Shawn: Oh, man.
Lance: So, it was our first record; we were fucking inexperienced and we’re there at the studio …
Erin: They pretty much trapped us into this contract at the recording session. It was a total shady move. I did a little research into music publishing and I didn’t know… I thought it was a vague term. But it isn’t. When you sign over your publishing, that’s uh …
Shawn: It’s iron clad once you sign on the …
Erin: Right, exactly. Well, apparently it is, but that’s if the contract is even valid and that’s a whole different story.
Shawn: But in retrospect you feel that, Dave Gray at least, was clearly misleading you guys about the contract?
Lance: Oh yeah, I think he knew exactly what he was doing. If we’d had more experience we would’ve just bagged the whole thing and said no way, but we were so eager to put out a record and everything.
Shawn: Did he David pay for the recording, totally?
Lance: Yes he did.
Sean: Yeah, well, he claims he did.
Erin: But then we talk to the guy years later and…
Sean: [interrupts] The guy who recorded it.
Erin: Right. And he says that, no, they didn’t.
Sean: They never paid him.
Erin: They paid him just half.
Sean: They paid him half of the money that was agreed on.
Shawn: So the Nickel & Dime guy is nickel and diming the engineer?
Sean: Yeah, but also they told us they spent something like $3,000 on the recording, or whatever, and when we talk to the guy that recorded…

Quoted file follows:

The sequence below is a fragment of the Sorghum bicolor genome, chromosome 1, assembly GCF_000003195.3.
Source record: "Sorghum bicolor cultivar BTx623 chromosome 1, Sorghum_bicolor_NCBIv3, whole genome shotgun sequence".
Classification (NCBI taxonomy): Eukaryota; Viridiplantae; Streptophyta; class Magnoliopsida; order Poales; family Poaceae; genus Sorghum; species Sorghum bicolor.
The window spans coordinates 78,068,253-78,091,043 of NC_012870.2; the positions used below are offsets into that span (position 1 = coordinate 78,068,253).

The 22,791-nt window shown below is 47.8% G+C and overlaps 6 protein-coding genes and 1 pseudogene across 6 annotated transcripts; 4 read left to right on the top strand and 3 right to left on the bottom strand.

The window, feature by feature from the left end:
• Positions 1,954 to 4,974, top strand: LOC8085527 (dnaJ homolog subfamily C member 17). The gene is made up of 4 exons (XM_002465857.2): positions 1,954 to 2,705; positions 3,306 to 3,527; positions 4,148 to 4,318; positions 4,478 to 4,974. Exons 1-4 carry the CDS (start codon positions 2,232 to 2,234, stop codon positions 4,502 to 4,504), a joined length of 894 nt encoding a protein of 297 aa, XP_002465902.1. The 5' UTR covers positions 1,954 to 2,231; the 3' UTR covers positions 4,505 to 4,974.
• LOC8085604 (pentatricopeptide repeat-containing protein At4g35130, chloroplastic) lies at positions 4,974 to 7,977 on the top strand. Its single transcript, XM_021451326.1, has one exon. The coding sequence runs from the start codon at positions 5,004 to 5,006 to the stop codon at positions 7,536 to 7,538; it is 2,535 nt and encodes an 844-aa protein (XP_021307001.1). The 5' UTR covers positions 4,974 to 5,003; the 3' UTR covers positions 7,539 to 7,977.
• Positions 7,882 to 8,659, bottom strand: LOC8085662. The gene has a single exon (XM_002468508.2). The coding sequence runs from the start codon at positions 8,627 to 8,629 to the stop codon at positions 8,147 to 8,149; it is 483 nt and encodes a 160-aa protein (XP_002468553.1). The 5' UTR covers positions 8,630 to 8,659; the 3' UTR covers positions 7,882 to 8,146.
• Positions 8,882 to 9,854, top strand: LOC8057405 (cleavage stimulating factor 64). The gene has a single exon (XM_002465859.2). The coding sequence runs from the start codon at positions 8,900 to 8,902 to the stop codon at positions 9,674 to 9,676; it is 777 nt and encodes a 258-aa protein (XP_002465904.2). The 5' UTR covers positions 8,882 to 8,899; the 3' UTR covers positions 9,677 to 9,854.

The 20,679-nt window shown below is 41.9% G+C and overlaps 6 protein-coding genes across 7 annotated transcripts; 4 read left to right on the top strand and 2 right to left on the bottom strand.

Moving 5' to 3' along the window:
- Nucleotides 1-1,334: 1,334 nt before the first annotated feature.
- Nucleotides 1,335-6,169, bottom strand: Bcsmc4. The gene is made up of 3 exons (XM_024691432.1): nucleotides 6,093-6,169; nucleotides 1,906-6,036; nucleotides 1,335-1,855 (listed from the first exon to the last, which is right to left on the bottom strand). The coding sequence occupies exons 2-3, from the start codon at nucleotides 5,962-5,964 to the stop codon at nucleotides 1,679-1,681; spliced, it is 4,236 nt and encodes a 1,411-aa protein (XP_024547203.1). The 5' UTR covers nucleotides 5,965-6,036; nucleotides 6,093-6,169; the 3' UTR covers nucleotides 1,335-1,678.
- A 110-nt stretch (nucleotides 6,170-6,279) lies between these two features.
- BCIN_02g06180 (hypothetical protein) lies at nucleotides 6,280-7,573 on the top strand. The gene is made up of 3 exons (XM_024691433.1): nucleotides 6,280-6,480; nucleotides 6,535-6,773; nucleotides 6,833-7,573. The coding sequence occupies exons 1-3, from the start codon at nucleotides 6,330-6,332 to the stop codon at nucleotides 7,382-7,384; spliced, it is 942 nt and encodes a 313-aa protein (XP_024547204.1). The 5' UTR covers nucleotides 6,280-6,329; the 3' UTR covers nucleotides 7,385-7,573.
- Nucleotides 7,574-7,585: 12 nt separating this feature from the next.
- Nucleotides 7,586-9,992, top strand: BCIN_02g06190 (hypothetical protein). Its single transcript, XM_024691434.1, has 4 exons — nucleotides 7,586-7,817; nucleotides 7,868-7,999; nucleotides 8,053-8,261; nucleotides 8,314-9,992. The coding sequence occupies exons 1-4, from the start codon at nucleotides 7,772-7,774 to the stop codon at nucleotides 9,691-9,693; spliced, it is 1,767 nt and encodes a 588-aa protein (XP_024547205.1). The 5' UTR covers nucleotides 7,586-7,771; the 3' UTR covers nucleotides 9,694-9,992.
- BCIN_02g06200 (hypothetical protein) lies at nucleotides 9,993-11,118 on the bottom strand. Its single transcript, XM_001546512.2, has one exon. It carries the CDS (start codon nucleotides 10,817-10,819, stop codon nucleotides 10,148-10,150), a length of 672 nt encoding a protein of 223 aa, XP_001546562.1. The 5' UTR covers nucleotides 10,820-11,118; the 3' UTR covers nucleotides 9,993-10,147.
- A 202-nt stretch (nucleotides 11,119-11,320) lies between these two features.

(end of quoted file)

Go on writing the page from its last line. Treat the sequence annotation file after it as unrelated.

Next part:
Erin: [interrupts] But that’s hearsay and we have no idea how much was actually spent, but that seems about right.
Shawn: And where did you record the album?
Sean: In the back of some dude’s basement in Seattle.
Shawn: Really, you guys recorded that in a basement?
Lance: Yeah, this guy that Dave apparently worked with there in Seattle had a studio in his house.
Shawn: That’s just the three of you on that record then?
Shawn: So you guys do all the keyboard stuff, or [to Erin] is that your department?
Lance: Well, there was this other guy on that record. I used to live with him. Actually, he was my roommate and he played keyboards with us shortly.
Erin: Yeah, that was a guy, Darren, we knew.
Lance: He played for a short time and ended up recording on that first album with us.
Sean: He bailed halfway through the recording, though.
Shawn: Really, why?
Sean: I don’t know. He just disappeared and flaked on us.
Lance: Yeah, he did. Well, I think what happened is he started basically just not showing up and that was the deal.
Shawn: [laughs] That can happen sometimes with musicians. But getting back to … Initially, how were the business dealings with Nickel & Dime? Was everything on the up and up for a minute, or was it just ramshackle from the start?